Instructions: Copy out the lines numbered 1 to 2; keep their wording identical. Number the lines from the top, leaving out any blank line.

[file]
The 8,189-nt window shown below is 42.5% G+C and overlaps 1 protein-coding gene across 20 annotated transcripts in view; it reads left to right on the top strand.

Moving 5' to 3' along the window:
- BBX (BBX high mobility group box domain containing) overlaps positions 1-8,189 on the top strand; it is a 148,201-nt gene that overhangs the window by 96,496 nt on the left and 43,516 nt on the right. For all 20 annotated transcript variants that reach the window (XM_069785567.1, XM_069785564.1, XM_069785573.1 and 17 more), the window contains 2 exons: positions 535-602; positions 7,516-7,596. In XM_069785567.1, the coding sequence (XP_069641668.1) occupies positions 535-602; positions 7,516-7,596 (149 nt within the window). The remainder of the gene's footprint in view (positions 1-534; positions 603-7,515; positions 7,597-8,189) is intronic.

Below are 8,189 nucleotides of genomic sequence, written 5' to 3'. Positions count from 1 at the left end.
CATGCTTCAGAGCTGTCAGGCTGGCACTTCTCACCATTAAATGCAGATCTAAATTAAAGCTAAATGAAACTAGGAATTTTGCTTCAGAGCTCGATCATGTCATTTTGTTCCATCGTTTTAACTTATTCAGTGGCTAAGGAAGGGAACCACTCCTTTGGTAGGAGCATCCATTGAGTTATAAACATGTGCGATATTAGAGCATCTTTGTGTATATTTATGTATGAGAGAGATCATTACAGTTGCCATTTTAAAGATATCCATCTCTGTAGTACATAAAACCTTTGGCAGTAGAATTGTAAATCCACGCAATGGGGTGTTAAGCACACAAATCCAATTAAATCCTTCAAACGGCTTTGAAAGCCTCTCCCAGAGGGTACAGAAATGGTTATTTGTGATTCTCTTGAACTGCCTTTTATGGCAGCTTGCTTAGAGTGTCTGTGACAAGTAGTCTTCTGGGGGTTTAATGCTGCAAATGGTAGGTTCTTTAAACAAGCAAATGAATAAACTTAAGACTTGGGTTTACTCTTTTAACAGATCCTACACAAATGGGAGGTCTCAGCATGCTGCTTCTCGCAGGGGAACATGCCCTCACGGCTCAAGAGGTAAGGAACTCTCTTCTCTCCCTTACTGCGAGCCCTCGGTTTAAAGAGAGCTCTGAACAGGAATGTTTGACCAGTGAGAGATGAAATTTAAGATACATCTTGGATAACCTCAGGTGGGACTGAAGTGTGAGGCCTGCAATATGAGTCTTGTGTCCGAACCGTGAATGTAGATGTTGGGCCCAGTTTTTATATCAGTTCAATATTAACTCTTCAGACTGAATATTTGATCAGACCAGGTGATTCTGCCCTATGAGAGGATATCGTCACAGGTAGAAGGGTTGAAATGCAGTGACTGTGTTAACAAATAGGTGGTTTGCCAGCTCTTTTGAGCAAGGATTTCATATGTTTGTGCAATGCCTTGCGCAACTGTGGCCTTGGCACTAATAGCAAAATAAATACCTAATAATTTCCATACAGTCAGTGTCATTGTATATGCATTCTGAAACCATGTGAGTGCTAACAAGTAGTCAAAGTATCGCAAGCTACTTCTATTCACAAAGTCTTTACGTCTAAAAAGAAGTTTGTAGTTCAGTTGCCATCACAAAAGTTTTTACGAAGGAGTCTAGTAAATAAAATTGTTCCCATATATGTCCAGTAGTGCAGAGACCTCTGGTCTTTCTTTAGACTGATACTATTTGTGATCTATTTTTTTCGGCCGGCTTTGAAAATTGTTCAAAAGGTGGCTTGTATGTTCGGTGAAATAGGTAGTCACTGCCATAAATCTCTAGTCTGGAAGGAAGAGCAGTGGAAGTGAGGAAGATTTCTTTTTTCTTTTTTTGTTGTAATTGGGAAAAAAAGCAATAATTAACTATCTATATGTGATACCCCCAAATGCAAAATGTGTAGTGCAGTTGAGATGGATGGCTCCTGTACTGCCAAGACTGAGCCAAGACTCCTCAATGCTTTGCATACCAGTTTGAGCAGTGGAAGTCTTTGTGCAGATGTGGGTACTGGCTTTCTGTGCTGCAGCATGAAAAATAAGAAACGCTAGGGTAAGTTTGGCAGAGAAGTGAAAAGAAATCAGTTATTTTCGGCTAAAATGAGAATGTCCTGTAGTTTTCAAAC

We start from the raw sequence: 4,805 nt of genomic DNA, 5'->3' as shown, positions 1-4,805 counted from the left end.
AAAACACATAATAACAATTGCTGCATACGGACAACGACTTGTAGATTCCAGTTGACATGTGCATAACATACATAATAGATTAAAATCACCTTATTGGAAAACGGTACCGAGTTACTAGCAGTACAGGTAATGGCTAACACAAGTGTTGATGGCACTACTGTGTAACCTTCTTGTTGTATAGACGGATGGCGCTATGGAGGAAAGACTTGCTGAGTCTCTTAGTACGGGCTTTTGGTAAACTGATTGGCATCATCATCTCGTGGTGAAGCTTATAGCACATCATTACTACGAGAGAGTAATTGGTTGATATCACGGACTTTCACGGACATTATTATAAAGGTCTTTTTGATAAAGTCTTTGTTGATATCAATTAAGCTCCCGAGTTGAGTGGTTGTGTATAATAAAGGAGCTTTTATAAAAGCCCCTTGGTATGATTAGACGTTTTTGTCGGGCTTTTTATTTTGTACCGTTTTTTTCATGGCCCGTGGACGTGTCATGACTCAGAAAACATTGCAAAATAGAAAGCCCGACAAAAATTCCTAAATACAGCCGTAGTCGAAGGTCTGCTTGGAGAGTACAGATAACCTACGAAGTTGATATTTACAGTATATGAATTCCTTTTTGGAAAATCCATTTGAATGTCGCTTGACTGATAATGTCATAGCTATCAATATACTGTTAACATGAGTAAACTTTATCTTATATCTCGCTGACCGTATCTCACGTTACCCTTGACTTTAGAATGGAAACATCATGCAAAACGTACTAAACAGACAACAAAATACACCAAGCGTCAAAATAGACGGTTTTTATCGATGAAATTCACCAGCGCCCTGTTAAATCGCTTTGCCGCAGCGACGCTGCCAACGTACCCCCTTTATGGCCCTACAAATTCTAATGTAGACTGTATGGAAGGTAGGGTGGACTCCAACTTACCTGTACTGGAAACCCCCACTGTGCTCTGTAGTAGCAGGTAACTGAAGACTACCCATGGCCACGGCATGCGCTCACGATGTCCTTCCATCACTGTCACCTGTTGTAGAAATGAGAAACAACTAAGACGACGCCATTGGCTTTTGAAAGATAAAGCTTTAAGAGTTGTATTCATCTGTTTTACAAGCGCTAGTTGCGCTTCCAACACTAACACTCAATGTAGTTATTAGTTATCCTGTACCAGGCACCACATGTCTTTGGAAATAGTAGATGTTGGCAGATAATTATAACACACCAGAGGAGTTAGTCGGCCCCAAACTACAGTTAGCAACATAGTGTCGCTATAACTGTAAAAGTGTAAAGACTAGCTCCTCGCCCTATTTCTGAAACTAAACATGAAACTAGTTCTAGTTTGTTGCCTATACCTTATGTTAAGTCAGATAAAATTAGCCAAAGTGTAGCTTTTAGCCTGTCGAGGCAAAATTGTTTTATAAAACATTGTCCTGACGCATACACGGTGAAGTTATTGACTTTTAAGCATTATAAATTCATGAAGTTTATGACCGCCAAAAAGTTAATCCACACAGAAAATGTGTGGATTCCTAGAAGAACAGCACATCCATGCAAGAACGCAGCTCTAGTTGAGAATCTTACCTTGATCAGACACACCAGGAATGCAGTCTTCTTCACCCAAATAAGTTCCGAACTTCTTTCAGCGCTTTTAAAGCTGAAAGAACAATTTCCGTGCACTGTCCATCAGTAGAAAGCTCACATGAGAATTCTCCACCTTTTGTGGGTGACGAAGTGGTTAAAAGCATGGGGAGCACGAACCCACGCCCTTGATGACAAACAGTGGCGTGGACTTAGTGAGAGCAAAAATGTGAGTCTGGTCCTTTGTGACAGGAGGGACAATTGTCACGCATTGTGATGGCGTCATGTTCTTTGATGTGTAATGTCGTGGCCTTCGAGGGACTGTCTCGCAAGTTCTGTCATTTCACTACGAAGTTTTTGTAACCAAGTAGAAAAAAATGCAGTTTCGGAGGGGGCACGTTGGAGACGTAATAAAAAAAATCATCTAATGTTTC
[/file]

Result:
The 8,189-nt window shown below is 42.5% G+C and overlaps 1 protein-coding gene across 20 annotated transcripts in view; it reads left to right on the top strand.

Moving 5' to 3' along the window: